Low-Stress Method for Weaning Calves and Other Livestock

Considering the mental makeup of livestock and what is actually going on at the time of weaning, we offer three methods for weaning calves, goats and other livestock in less stressful circumstances.

| January/February 2016

Weaning is, in most cases, the most stressful event in the life of a young animal. Change in diet and nutrition, change in environment, and change in peer group all combine to stress a newly weaned youngster. Coupled with the loss of security and social stability from their mother, weaning can send many animals into a spiral of stress that can result in loss of condition at best, and at worst, make the young animal vulnerable to sickness and disease. With a little careful planning, much of the stress of weaning can be eliminated, or greatly reduced.

Physiology of lactation

After giving birth, one of the most important tasks a mammalian mother undertakes is to produce milk for her baby. The first milk produced is colostrum, which is rich in the protein and energy the newborn desperately needs. In a few days, this milk changes into the “normal” milk with which we are familiar.

New babies grow rapidly. To meet the need for nutrition and support such rapid growth, milk production rises rapidly in the weeks following birth. At about 60 days, the mother approaches peak lactation. Then gradually, over several months, production tapers off.

Most ruminants are able to digest some solid food after about 30 days, when the rumen has had a chance to populate itself with the necessary bacteria for fermentation of solid food stuffs. In spring-born animals, the tapering off of mother’s milk production coincides with the baby’s ability to make use of forage, and with increased availability of forage in the summer.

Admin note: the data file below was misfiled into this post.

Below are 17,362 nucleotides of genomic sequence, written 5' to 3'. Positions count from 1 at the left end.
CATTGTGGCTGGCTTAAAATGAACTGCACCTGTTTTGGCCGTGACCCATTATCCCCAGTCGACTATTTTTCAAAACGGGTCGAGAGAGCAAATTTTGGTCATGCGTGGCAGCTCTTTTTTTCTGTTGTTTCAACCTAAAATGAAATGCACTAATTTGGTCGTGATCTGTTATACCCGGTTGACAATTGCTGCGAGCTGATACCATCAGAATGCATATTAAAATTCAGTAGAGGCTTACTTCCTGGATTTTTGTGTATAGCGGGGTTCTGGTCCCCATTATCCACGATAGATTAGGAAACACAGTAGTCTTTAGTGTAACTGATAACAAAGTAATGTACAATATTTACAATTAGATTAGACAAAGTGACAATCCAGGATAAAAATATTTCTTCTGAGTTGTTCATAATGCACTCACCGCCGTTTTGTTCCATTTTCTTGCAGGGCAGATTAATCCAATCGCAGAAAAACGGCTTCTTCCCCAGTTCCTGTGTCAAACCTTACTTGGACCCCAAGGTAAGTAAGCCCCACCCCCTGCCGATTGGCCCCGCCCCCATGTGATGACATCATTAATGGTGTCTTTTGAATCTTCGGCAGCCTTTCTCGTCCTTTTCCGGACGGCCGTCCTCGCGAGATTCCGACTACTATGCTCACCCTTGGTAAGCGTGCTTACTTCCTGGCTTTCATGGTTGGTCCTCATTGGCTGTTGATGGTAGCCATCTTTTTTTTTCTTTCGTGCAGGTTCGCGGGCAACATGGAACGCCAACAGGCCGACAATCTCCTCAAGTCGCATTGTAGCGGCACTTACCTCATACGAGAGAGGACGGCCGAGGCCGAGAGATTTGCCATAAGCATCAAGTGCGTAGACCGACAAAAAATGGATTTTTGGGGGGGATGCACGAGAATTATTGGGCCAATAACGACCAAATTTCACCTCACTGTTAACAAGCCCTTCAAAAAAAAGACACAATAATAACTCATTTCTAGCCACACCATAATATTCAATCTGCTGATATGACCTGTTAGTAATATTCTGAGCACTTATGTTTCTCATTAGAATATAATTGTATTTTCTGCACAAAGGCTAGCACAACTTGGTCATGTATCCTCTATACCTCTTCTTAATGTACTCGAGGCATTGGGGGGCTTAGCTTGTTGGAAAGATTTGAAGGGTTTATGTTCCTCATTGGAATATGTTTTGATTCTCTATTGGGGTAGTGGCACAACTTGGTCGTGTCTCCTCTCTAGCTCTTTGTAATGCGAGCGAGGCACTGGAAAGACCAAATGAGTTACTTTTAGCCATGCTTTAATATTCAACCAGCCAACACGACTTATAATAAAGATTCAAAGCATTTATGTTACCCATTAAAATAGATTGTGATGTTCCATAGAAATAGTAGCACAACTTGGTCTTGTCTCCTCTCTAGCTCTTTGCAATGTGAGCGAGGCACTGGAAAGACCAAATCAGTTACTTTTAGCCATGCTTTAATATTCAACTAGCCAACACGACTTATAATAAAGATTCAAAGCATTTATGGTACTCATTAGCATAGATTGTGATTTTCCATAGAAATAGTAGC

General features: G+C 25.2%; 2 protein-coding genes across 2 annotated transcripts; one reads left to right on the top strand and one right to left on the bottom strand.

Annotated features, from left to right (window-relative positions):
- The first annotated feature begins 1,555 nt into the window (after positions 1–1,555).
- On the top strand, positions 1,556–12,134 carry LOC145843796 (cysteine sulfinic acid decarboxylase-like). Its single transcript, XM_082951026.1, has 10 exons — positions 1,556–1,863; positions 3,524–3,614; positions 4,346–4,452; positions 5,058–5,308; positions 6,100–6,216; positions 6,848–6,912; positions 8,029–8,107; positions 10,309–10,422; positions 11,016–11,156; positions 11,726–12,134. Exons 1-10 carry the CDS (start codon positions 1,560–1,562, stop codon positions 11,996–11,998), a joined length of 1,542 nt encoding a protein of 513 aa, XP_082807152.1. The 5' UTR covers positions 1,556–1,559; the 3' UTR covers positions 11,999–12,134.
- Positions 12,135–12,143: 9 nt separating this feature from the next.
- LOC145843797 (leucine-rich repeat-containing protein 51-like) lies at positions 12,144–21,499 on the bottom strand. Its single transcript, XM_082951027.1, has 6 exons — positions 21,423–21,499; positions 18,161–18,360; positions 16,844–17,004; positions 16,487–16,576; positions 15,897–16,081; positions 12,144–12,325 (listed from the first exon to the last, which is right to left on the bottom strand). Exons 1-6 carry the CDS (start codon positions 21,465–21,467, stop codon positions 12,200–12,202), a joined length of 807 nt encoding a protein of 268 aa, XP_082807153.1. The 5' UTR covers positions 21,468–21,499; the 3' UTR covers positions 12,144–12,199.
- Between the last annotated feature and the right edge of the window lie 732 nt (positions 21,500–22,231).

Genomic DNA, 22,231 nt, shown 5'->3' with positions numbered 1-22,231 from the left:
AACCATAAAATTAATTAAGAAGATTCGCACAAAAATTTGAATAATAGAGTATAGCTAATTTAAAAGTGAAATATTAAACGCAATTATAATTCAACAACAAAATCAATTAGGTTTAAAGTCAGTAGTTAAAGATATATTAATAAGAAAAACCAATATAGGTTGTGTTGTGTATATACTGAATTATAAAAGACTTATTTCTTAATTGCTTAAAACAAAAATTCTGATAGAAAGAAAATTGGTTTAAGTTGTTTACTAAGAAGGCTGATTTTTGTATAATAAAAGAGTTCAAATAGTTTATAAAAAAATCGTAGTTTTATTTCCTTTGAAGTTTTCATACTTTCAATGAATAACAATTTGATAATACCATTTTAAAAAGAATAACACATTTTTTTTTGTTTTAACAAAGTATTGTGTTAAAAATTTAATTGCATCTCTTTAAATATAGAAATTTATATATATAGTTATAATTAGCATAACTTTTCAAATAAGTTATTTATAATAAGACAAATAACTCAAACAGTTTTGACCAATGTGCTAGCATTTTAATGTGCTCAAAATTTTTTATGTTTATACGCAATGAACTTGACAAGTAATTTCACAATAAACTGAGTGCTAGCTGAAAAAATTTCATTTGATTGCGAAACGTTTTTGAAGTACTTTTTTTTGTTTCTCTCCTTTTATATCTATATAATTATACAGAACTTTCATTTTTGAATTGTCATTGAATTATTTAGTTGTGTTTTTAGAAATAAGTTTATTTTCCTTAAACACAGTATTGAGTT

Milk begins to provide less and less of the baby’s nutritional needs, but the need for support and the security mother provides doesn’t go away. Very strong psychological and behavioral bonds develop between a mother and her offspring. Even if the young animal isn’t staying in close proximity to its mother all the time, she still provides a psychological safe zone for her baby long after her responsibility for nutritional support has begun to wane. Ultimately, milk production will dwindle down to next to nothing, and the baby will be pretty much on its own nutritionally.

So why bother to wean at all if eventually the dam will dry up, or stop lactating, anyway? If the dam continues to nurse a baby, even if the baby is not getting a lot of its nutrition from her, the nursing can have an adverse effect on the dam’s body condition.

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